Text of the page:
1) Find all files (-type f) with pattern *.jpg (-iname "*.jpg") (Used " to ensure you have full file name including spaces?) then print to Stdout
2) Piped that to a while loop (while ; do ..... done)
3) In the while loop read until no file name(read -d $'\0') ('\0' Null character?)
4) Take filename and put into variable filename
5) Convert spaces to _ using sed and put into variable removeSpaces
- why the echo?
6) create variable parentDirectory
- lost me here, does the %/* just capture the directory name.
7) create variable newFilename
- Think I understand this line
7) Then why the echo? Just to see output? == echo mv "\"${filename}\"" "\"${newFilename}\"" ==
8) Actual move command


Do have this right?

There is no way I could have done this. Thank you very much.
Sorry to ask again, but I like to learn

mike g.
 
Old 02-26-2011, 10:38 PM   #10
Dark_Helmet
Senior Member
 
Registered: Jan 2003
Posts: 2,786

Rep: Reputation: 369Reputation: 369Reputation: 369Reputation: 369
Quote:
1) Find all files (-type f) with pattern *.jpg (-iname "*.jpg") (Used " to ensure you have full file name including spaces?) then print to Stdout
2) Piped that to a while loop (while ; do ..... done)
3) In the while loop read until no file name(read -d $'\0') ('\0' Null character?)
4) Take filename and put into variable filename
Mostly, yes. Just for reference while I explain what I did:
Code:
find ${SOURCE_DIR} -type f -iname "*.jpg" -print0 | while read -d $'\0' filename ; do
...
done
'-type f' -- only match actual files
'-iname "*.jpg"' -- case insensitive match. Find any name that ends with .jpg (e.g. .jpg, .JPG, or any case-combination)

The double quotes around the *.jpg is simply habit. It's born out of frustration dealing with unanticipated/unexpected wildcard expansion. The double quotes just make sure the shell keeps its grubby hands off. The space-handling is done through other means.

'-print0' -- part of the space-handling in the filenames. This tells find to put a NULL character after each matching filename rather than simply a newline. The NULL is used as a marker for the read command.

The results are sent to stdout, and stdout is piped into the read command.

"-d $'\0'" -- causes the read to store everything up to a NULL character into the filename variable. Spaces, tabs, pretty much anything. Whereas without the --print0 and -d options to find and read respectively, the shell loop would separate the find output at any whitespace (space, tabs, newlines, etc.) causing the filename variable to have a piece of the actual path/file.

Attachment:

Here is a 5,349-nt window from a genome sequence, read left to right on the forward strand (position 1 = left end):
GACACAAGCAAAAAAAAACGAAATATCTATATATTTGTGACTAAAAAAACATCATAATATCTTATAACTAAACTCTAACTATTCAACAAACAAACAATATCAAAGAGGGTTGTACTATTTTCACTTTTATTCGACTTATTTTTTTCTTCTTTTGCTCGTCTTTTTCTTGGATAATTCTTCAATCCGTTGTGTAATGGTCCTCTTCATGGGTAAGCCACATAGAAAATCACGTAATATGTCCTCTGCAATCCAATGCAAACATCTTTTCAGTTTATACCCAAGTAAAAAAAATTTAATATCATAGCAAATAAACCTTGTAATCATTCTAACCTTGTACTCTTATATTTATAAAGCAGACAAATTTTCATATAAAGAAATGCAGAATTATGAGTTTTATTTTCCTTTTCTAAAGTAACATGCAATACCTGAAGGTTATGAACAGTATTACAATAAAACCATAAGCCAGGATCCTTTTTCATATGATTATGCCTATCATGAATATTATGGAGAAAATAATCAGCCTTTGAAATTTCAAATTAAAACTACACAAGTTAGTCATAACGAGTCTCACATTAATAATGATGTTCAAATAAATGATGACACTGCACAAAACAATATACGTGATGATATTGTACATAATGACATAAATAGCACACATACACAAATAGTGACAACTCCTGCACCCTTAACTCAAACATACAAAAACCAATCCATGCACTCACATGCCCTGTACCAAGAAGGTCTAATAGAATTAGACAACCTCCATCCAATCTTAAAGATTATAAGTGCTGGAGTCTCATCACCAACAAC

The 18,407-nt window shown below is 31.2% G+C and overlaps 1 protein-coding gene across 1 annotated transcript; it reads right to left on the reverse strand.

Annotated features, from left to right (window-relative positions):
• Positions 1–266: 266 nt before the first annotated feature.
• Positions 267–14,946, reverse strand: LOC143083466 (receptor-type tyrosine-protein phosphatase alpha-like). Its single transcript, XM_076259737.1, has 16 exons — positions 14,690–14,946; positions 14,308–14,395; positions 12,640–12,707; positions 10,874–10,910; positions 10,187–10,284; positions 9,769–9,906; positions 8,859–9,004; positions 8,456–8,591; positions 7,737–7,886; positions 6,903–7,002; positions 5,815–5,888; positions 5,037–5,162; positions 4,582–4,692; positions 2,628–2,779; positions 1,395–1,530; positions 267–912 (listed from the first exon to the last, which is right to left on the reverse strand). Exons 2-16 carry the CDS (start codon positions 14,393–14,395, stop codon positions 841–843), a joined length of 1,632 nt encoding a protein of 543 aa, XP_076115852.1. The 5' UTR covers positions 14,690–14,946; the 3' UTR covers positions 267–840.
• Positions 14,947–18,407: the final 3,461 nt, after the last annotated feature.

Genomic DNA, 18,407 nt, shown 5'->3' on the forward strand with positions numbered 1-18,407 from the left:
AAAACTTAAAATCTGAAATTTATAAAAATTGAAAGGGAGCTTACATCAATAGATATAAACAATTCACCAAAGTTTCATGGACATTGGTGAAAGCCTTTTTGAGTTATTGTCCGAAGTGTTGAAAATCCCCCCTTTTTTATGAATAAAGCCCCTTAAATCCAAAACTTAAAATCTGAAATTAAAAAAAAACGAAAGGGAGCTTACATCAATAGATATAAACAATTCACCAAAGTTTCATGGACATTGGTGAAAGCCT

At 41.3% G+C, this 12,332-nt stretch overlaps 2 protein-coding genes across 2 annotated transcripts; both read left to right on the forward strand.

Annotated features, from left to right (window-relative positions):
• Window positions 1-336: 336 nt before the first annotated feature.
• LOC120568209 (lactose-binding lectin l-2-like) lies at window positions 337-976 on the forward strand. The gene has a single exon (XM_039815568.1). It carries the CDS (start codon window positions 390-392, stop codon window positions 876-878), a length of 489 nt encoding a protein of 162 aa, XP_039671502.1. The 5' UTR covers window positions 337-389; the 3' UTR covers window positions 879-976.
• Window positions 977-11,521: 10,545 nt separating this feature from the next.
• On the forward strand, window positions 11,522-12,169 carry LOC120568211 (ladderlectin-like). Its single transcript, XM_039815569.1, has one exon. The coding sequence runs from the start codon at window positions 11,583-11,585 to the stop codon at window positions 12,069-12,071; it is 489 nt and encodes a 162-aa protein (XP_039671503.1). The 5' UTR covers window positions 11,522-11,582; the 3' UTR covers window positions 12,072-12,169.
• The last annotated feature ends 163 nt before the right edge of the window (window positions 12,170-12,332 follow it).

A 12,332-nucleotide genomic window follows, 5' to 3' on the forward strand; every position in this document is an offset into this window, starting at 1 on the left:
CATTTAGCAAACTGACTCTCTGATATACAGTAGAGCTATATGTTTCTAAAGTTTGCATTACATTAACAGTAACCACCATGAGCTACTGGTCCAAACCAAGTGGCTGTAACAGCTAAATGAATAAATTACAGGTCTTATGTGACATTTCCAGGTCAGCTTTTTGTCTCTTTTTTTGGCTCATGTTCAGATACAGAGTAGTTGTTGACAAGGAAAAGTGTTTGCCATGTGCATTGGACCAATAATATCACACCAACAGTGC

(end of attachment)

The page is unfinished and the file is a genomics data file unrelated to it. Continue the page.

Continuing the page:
There are other ways of handling spaces (e.g. modify the IFS shell variable). So if my approach just feels too cryptic, you can probably find another approach that sits better with you.

Quote:
5) Convert spaces to _ using sed and put into variable removeSpaces
- why the echo?
The echo is necessary to give the filename to sed for processing. Sed will process information from a file or from standard input. Since the information that needs to be altered is in a variable, the echo is a pretty simple way of getting the variable's contents to standard output and then piped to sed.

You could do the same thing with parameter expansion (which I'm about to get to), and it would use the same basic syntax as sed. So, I'm guilty of falling into habit (again) for this step.

Quote:
6) create variable parentDirectory
- lost me here, does the %/* just capture the directory name.
Code:
parentDirectory=${removeSpaces%/*}
This is a special form of parameter expansion. So, this tells bash to take the contents of the variable removeSpaces and remove the shortest part of the variable's contents that match the pattern after the '%'. Using the '%' makes the pattern matching start looking from the end of the variable's contents (as opposed to the beginning).